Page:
Tuesday, February 9, 2010


In every occupation there are the extremists. There are extreme sports that put one as close to death as possible. There are religious extremists who push the letters of the holy law to stretch the principles of common sense. I’ve run into extreme kite makers who battle for the largest kite in the world award and get carried away by their creations. There are extreme makeovers, extreme pumpkins and extremely rude people.

In the miniature world, there are, of course, extreme miniaturists. These are people who make very, very small objects by hand usually using microscopes and very steady hands. When I was working in Hawaii at a tourist marketplace as a sidewalk portrait artist, at the stand next to me was a man who painted miniature artworks on women’s fingernails. One day he showed me his other passion …making incredibly small sculptures out of a grain of rice. I was amazed. He showed me tiny little figures that could fit into the eye of a needle and even a miniature replica of the Taj Mahal smaller than a pinky fingernail clipping.

I recently stumbled upon the works of two extreme miniaturists. They both work microscopically, that is, aided by the strong vision of microscopes. The works are incredibly small. Most fit easily into an eye of a needle and can be accidentally blown away by a careless sneeze or inhaled. The sculptures are carved using hand made tools of even smaller proportions. They are painted, in some cases with a brush made from a hair off of a fly’s back. In order to carve them, particles are scraped a micron at a time with a deft precision that baffles imagination. The carving is done between heartbeats so the fingers don’t topple the sculptures off of their perch and loosing them forever.

Willard Wigan is a micro-miniaturist. His works began when he was a child who had learning disabilities and undiagnosed dyslexia. To avoid the difficulties and harassments in the English school system he would escape to a small shed in the backyard of his home and watch a line of ants working. Feeling like he was also as insignificant as these humble creatures, he started making things for the ants, like tiny little houses and then little shoes and hats for them. His mother discovered his secret hideaway one day and he was punished but it didn’t stop his fascination with these miniature worlds he could create.

Hagop Sandaldjian excelled in mathematics and music in Egypt and mastering in the miniature fingering required to play a viola poprosa, a 20 inch violin. Later on in life he used his skills of obsessive controlled movement in carving incredibly small sculptures. Sandalldjian employed self-made tools made from sharpened needles tipped with diamond or ruby dust, constructing his sculptures out of miniscule materials such as dust, lint and hair.

Are they art, craft or extreme novelty? In an age of the micro-miniature when even the most mundane of everyday objects, the ubiquitous cell phone rings in most pockets and purses, we have accustomed ourselves to small wonders filled with nano-scale circuitry and incomprehensible electronics. We have lost the wonder of the hand made. Its hard to compete against the research that’s going on to create molecular mechanical gears and circuits so small they are invisible to all but an electron microscope's gaze. But for the efforts of the extreme miniaturists they have inspired wonder at all things handmade to the beat of a heart.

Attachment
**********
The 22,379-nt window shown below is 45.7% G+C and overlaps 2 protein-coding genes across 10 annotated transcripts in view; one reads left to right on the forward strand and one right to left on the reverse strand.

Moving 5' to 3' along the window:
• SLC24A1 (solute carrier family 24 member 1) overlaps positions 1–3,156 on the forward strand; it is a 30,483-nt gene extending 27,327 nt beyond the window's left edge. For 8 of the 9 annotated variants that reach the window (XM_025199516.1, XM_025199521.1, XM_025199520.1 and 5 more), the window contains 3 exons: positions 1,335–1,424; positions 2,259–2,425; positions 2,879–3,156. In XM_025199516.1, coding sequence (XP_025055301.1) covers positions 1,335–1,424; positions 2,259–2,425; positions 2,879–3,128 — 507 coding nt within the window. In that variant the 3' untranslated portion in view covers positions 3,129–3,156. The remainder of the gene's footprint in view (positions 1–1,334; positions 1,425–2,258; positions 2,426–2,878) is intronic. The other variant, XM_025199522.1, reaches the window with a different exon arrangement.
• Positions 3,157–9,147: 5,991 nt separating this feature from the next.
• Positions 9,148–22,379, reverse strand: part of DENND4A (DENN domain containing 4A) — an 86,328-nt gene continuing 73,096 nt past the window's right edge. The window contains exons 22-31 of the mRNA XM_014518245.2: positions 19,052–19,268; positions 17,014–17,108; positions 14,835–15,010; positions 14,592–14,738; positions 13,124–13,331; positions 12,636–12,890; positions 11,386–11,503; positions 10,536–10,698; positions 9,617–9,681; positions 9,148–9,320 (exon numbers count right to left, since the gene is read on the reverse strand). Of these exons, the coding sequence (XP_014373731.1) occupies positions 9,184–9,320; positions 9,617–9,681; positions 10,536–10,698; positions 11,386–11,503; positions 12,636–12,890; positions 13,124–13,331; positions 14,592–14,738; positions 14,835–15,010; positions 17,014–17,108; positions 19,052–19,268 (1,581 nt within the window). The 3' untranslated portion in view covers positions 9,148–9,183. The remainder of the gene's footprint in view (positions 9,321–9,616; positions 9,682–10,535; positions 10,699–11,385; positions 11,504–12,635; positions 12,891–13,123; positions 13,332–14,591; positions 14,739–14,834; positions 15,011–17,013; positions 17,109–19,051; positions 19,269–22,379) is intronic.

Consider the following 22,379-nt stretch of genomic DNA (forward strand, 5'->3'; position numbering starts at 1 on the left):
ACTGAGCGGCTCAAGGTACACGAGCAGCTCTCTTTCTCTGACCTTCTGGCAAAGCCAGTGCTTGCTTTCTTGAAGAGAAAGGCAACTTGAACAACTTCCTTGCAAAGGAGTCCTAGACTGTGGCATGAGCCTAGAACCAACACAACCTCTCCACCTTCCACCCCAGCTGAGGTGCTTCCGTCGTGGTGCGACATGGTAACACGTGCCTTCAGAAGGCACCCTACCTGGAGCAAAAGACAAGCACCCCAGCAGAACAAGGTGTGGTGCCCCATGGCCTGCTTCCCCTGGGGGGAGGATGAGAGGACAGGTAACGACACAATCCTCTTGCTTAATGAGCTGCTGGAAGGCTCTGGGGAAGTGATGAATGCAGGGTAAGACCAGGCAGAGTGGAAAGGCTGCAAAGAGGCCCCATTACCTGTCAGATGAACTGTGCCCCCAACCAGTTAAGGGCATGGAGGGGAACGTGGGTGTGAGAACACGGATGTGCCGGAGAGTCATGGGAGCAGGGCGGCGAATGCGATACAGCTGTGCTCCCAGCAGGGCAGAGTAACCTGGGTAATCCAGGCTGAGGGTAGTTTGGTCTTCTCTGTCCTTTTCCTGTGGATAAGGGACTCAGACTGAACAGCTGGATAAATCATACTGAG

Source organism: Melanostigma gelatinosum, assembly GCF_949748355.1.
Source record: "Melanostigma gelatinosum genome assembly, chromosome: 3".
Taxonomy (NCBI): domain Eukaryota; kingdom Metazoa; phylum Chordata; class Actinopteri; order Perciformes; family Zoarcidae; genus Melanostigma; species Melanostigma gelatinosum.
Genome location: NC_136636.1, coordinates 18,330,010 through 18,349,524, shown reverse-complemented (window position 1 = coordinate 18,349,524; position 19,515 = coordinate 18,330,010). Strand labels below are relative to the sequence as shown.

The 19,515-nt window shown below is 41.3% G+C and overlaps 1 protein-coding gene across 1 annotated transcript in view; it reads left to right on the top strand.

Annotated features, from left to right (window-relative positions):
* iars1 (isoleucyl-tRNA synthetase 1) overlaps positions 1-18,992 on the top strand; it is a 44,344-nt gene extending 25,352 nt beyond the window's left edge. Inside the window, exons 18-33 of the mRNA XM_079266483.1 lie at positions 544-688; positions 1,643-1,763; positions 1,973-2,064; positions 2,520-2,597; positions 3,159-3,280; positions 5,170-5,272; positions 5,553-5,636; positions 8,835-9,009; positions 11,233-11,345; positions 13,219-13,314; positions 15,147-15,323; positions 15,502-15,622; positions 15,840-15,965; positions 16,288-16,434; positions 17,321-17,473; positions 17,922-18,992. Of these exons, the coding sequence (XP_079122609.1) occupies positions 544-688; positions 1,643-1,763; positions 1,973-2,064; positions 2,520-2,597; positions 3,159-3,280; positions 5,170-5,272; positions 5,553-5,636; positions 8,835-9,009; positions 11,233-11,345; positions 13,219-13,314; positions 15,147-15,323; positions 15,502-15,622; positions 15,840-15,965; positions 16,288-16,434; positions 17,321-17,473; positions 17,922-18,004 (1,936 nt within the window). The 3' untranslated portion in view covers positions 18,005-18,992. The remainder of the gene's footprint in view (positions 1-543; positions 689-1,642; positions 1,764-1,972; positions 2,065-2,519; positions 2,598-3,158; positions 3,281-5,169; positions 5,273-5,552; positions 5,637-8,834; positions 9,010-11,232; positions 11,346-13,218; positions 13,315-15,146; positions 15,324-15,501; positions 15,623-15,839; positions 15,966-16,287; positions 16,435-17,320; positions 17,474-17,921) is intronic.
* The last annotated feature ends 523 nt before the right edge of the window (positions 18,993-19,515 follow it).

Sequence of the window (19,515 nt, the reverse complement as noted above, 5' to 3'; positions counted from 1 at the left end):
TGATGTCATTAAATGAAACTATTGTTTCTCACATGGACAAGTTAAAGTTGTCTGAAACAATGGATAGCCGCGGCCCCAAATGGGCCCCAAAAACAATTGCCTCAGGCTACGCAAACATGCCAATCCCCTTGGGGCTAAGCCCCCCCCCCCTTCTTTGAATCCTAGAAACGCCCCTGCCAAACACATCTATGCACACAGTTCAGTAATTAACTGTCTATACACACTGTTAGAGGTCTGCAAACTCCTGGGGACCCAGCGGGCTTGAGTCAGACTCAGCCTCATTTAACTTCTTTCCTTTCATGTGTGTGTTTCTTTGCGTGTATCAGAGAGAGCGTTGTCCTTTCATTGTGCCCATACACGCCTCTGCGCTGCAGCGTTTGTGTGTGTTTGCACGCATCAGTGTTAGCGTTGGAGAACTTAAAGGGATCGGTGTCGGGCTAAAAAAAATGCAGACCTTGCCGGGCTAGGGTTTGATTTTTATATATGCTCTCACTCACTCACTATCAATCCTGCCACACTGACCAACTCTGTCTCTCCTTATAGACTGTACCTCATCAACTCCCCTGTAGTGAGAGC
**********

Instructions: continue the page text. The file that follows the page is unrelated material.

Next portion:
When we started the Gallery O in the fall of 2008 and the track lights came on the lights in our heads came on as well. We realized that such a small space could contain, perhaps, some really big ideas. Shows were planned for the year with an unrealistic schedule of one show a month with openings, refreshments and crowds of people attending. It would certainly keep us busy on top of our already packed schedule.

With that said, the ‘Bird House’ show is the first gallery show since last summer. It is an installation of birds inside the gallery from our collections. Bird mobiles circle in the space and fly on pedestals, wooden crows line the shelves, mechanical birds chirp and tweet when someone enters the room setting off light sensors, and miniature wood houses are arranged along the shelves between the birds.

It may be a reference to the Alfred Hitchcock film, ‘The Birds’ that still haunts or merely a light hearted romp in avian pleasures. As the bird mobiles turn sunlight is caught and throws bird shaped reflections and shadows across the walls. Occasionally a shaft of light hits the sensors on the birds and they start a small private conversation about it.

Another newsworthy development and addition to the Gallery O happened last fall with an extension to the gallery space. How soon we outgrow the meager 8’ by 10’ gallery! The patio gathering space proved too difficult during the cold winter months here to have wine and refreshments for the openings. We have now enclosed the area and made it into a solarium and greenhouse more than doubling the Gallery O space. Now the walls are lined with plants and will soon be fitted with exhibition panels to extend the available wall space for future shows.

Stand by for the next phases of Galley O's future growth. Hmmm... The exclusive Cafe O with very limited seating and maybe even a conference space and convention hall.